None of this basic stuff has been classified since 1945.
The basic idea driving the atomic bomb is not E=mc^2 — that just explains where the energy _ultimately_ comes from, it does not tell you how to make an atomic bomb or whether one is at all possible (any more than F=ma tells you that it is possible to go to Mars).
In late 1938 it was discovered through scientific research that was in no way trying to produce anything "practical" that uranium atoms could be split by neutrons (Hahn and Meitner et al.). This came as a considerable surprise to the people who discovered it and everyone else working on similar work with neutrons — it was just not assumed that something as small as a neutron could split something as large as uranium. (As is often the case in the history of science, while the discovery itself was a surprise, the body of work it fit into was well-established — namely, scientists taking a newly discovered particle, the neutron, and shooting it at stuff to see what happened. The particular Hahn/Meitner/etc. work was meant to help clarify some results from a few years earlier by Fermi, and ended up, to everyone's surprise, totally contradicting them.)
Other scientists (e.g. Bohr and Wheeler) quickly realized that what was happening was that the uranium-235 isotope in particular had just the right mixture of protons and neutrons in its nucleus, and so just a little jostling from a neutron was likely to split it apart. That mixture of protons and neutrons determines everything: a uranium-238 isotope, for example, tends _not_ to split when it absorbs a neutron, it instead just becomes uranium-239. (The scientists didn't choose the isotope — they _identified_ that it was only the uranium-235 isotope that was splitting in their samples.)
Once they understood how the splitting worked, it became possible to predict which isotopes would also split. For example, having an odd atomic number helps a lot (235 not 238). That limits the possible elements by a lot. For the purpose of making a bomb, you have to know which isotopes you can actually refine or produce. Uranium-235 is found in nature, but takes considerable effort to separate from uranium-238. Radiochemists realized that if you shot neutrons at uranium-238, though, it would turn into uranium-239, which would itself undergo radioactive decay a few times and become plutonium-239. The latter was also predicted to be fissionable (and it was). So if you had a large source of neutrons, you could turn lots of uranium-238 into uranium-239. The development of the nuclear reactor provided that source of neutrons.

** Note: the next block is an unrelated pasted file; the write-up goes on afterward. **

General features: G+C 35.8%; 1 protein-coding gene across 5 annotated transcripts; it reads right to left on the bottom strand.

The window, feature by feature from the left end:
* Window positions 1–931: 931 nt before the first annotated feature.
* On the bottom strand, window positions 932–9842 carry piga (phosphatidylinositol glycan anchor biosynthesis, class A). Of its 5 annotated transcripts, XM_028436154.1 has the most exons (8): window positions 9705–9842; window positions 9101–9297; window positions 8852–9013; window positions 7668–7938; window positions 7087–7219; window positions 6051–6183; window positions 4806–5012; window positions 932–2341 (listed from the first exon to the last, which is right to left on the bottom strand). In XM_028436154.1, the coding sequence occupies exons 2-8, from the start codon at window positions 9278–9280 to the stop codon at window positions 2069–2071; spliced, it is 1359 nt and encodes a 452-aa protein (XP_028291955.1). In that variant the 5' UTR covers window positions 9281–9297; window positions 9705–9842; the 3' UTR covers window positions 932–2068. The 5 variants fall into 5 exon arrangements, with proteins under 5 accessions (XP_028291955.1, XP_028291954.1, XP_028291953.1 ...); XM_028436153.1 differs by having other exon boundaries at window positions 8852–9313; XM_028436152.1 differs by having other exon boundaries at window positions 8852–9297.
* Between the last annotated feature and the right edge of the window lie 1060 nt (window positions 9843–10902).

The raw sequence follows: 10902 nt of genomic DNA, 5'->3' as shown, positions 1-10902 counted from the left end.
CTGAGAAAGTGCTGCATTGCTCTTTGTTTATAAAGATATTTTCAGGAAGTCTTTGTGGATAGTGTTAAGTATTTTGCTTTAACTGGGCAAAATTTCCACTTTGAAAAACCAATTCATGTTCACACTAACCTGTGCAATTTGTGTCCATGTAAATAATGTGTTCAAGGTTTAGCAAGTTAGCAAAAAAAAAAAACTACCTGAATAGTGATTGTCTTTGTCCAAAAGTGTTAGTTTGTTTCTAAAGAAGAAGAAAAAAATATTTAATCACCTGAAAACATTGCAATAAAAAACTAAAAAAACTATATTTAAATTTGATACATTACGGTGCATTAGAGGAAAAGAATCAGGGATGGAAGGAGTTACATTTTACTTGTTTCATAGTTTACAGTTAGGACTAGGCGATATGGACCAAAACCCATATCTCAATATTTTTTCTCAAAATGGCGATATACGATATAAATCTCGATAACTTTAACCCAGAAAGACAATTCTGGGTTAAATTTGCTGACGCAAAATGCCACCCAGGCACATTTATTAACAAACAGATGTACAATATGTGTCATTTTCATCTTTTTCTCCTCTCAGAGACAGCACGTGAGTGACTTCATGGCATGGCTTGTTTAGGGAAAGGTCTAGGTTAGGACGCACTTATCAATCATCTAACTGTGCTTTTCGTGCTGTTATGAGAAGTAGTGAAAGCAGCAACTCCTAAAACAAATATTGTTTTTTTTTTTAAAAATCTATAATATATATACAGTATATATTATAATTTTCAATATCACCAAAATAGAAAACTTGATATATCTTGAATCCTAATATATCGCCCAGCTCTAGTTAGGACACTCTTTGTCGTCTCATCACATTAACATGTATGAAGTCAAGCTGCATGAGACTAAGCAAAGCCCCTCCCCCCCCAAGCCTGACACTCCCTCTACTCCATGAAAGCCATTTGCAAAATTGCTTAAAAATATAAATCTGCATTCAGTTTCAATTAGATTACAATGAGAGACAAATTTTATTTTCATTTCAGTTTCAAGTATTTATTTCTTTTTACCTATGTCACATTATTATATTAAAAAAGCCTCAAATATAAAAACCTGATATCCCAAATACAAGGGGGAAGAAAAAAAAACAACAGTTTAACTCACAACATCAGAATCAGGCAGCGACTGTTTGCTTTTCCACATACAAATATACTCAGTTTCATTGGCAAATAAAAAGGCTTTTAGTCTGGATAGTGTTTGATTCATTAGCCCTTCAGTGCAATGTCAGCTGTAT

As for how they decided to make the bomb — it's a long story with a big history to it! Try picking up a copy of Rhodes' _The Making of the Atomic Bomb_ if you want a nice popular version of it. The short answer is that it did not take long for scientists worldwide to realize that if you can split an atom with neutrons, and it releases _more_ neutrons in the process, then you can set up a chain reaction that will release _a lot_ of energy. This can be used either in a reactor (a controlled chain reaction) or in a bomb (an uncontrolled one). Both of these prospects interested scientists globally. It seemed plausible to all that you could, in a short amount of time, develop a prototype nuclear reactor. Could you really make a bomb out of it? That was hard to know, and in fact only one nation, the United States, committed to actually doing so during the war.
Why'd they commit to do this? Because scientists worried that their enemies (the Germans) were doing the same thing, and convinced government officials that it was worth spending a lot of money and time and labor on developing this weapon. They also (somewhat amusingly in retrospect) thought it would be a lot easier than it was (the Germans, funnily enough, were a bit more on the mark about the difficulty of the job, and didn't think it was worth committing to during wartime). The context of this scientific work was not done in a vacuum: it was being done during the bloodiest conflict of the 20th century, and that motivated a _huge_ amount of scientific research and industrial development around this new discovery.
None of this was "random" (though sometimes there are, historically, coincidences). It only appears random because you haven't read much on it. There are _many_ works out there that describe the development of this science and the subsequent technological developments that came from it. It was not at all a few random guesses — it was the creation of an entirely new industry from scratch, with the labor of many thousands of scientists working together, and the labor of many _hundreds of thousands_ of everyday people constructing and operating the plants necessary. Rhodes' book is a great starting point — check it out!